At this point in my travels I succumbed to the tyranny of my itinerary. In planning this trip I determined that I’d need five days in Dublin (including side trips out of the city), but split it up so that Dublin would be at the beginning and end of a loop around the southern portion of Ireland. I was enjoying my time in Galway, and in a nicer hostel I could spend another night, perhaps take a coach tour out to Connemara or the Burren. Or I could head north to Derry and stop en route for a night in Westport or Sligo.
Instead I took a train across the country to Dublin on 2 February 1998. For the first time on my trip my hostel of choice, Avalon House, was totally booked so I ended up at Kinlay House Dublin. It was a bit shabbier than it’s Galway cousin but otherwise okay and I had a great view of Christ Church Cathedral. After dropping off my stuff I visited the Dublin Writer’s Museum. It’s a nice place with lots of hand-written manuscripts and first editions, but the thing about books is that they’re more interesting to read than to look at behind glass.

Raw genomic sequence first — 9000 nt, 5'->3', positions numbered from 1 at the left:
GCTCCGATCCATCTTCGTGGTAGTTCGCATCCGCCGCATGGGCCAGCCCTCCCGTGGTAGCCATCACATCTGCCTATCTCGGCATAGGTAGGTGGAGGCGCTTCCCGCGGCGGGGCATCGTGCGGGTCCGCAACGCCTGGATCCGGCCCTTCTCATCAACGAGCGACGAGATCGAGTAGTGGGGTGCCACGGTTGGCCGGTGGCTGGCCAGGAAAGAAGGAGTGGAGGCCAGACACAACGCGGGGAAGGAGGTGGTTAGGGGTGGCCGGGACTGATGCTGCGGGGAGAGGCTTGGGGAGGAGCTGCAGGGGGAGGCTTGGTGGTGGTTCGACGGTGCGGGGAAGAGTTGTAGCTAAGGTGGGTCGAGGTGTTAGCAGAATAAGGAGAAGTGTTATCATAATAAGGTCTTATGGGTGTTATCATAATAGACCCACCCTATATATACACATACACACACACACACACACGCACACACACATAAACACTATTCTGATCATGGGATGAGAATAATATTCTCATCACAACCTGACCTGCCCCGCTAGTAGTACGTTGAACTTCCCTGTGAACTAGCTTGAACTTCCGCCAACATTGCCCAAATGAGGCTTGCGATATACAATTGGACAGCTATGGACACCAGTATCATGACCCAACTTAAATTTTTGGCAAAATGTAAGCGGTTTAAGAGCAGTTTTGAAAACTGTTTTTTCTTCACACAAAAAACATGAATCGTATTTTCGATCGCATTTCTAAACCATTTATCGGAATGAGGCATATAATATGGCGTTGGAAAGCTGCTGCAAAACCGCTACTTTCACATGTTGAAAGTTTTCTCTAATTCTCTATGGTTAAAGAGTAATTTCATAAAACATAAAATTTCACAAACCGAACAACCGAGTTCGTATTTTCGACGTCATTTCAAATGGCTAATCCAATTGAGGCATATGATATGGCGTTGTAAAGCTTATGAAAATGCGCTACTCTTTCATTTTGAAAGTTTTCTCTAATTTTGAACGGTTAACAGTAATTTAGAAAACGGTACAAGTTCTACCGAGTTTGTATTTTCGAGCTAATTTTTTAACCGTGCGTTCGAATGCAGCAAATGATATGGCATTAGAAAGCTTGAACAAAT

That evening I went on a pub crawl on what would prove to be a quiet Monday night. Mulligan’s is reputed to pour the best pint in Dublin and had a certain charm as a group of old men sang little ditties as they quaffed their Guinness. The Porter House offered fine microbrews and a match between Glasgow Celtic and Aberdeen on the television (Monday Night Football?). Celtic won the match and a group of men walked through the streets singing about how Aberdeen is a “shite football team” to the tune of the Monkees’ “Daydream Believer.” The last pub I visited was The Bleeding Horse – a long walk away and dead as a doornail.
Should’ve stayed in Galway.